Drought crisis impacts Freixenet production

Drought affects spanish wine production

Freixenet winery,Sant Sadurní d'Anoia, Catalonia Credit: Jordiferrer/Creative Commons Attribution-Share Alike 3.0

The Barcelona-based wine producer, Freixenet faces a dire challenge and temporary layoffs as drought conditions persist.

Freixenet, one of the most famous names in the cava sector, has announced a temporary employment regulation file (ERTE) affecting 615 workers effective from May 1.

The decision, driven by severe drought conditions, was announced by the company, now under the joint ownership of the German group Henkell and the Ferrer family.

The reduction in workforce reflects the company’s strategic adjustment to a projected 30 per cent drop in production capacity due to persistent water shortages in Spain’s El Penedes region. In 2023 there were 80 million bottles less for this same reason.

Impact on production and revenue

The company, which saw a revenue of €1.2 billion in 2023, marking a 4.1 per cent increase from the previous year, anticipates further financial turbulence.

According to El Economista, Pedro Ferrer, co-CEO of Freixenet, expressed concerns about the ongoing drought affecting the region since 2021, with 2023 being particularly harsh.

‘The uncertainty caused by the lack of material grape derived from the severe drought has been affecting us since 2021 and with special impact in 2023 in the El Penedes area,’ Ferrer noted.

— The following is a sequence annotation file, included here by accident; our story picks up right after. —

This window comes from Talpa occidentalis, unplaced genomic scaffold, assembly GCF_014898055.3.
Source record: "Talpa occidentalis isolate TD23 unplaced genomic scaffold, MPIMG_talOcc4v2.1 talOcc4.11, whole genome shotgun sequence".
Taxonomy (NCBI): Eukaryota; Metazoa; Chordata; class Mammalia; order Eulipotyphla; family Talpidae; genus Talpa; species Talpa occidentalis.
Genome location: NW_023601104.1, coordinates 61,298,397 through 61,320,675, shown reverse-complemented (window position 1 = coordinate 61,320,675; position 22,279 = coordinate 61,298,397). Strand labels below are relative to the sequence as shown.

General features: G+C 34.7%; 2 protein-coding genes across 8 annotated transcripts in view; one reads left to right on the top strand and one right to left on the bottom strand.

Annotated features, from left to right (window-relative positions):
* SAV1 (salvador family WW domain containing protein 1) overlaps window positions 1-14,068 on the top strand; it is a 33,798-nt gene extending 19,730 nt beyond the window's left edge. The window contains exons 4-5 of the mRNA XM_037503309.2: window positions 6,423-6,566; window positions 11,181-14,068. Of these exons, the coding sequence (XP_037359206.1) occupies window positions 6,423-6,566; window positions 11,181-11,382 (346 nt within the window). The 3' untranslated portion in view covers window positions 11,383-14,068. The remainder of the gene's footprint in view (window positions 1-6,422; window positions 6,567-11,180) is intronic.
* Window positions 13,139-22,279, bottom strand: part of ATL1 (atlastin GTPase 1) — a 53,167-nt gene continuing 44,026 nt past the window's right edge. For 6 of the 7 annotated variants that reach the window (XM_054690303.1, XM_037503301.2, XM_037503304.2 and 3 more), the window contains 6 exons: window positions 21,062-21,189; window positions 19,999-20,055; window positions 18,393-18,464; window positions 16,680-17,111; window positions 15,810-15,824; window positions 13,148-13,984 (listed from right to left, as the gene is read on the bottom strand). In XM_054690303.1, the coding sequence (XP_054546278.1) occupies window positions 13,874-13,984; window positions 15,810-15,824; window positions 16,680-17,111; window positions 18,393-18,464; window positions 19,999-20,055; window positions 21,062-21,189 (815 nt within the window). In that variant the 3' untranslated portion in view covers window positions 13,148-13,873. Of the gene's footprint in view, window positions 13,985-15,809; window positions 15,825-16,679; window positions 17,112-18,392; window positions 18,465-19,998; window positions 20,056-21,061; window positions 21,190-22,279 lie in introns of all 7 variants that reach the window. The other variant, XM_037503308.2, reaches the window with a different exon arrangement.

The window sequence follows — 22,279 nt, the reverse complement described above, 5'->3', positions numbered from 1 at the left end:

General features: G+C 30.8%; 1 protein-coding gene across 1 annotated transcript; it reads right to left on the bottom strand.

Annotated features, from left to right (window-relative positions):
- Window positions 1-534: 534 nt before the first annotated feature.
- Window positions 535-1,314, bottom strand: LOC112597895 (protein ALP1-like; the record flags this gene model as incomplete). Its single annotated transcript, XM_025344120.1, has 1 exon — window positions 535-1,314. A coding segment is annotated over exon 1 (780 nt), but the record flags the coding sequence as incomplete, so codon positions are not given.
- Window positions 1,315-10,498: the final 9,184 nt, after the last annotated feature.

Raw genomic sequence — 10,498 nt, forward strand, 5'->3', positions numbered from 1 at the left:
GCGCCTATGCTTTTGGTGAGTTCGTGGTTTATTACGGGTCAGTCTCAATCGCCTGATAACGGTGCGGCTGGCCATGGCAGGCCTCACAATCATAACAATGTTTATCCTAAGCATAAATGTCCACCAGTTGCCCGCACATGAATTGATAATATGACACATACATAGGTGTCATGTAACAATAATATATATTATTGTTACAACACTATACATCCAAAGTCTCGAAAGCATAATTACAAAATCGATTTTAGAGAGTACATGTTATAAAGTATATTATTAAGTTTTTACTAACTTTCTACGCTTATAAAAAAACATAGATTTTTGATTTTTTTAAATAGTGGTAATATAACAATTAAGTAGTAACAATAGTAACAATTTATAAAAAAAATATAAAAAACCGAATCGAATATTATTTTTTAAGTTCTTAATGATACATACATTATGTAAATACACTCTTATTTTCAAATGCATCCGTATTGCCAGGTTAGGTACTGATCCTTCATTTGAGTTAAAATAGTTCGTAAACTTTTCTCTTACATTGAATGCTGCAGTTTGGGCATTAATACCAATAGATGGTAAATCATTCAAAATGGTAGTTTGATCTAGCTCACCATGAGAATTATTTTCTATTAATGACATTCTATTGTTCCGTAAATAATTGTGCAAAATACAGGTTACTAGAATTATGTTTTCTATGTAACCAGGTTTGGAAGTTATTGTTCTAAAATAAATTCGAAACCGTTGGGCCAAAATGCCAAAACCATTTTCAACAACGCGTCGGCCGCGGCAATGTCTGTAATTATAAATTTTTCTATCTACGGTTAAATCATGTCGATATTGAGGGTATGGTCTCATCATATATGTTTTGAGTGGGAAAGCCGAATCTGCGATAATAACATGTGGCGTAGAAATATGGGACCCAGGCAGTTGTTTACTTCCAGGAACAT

Industry response to drought challenges

To mitigate the impact of the drought, the DO Cava has taken proactive measures by establishing a fund to provide base wine as a reserve for future poor harvests, a strategy similar to those in other well-known wine regions like Rioja and Champagne.

This measure aims to buffer the anticipated shortages and sustain the industry’s resilience against climate-induced challenges.

In summary, Freixenet’s decision to implement the ERTE is a reflection of broader environmental and economic challenges that the wine industry faces.

With ongoing negotiations with the Generalitat’s Department of Business and dialogue with unions, the company hopes to navigate through these testing times while maintaining its foothold in the global cava market.

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Written by

John Ensor

Originally from Doncaster, Yorkshire, John now lives in Galicia, Northern Spain with his wife Nina. He is passionate about news, music, cycling and animals.

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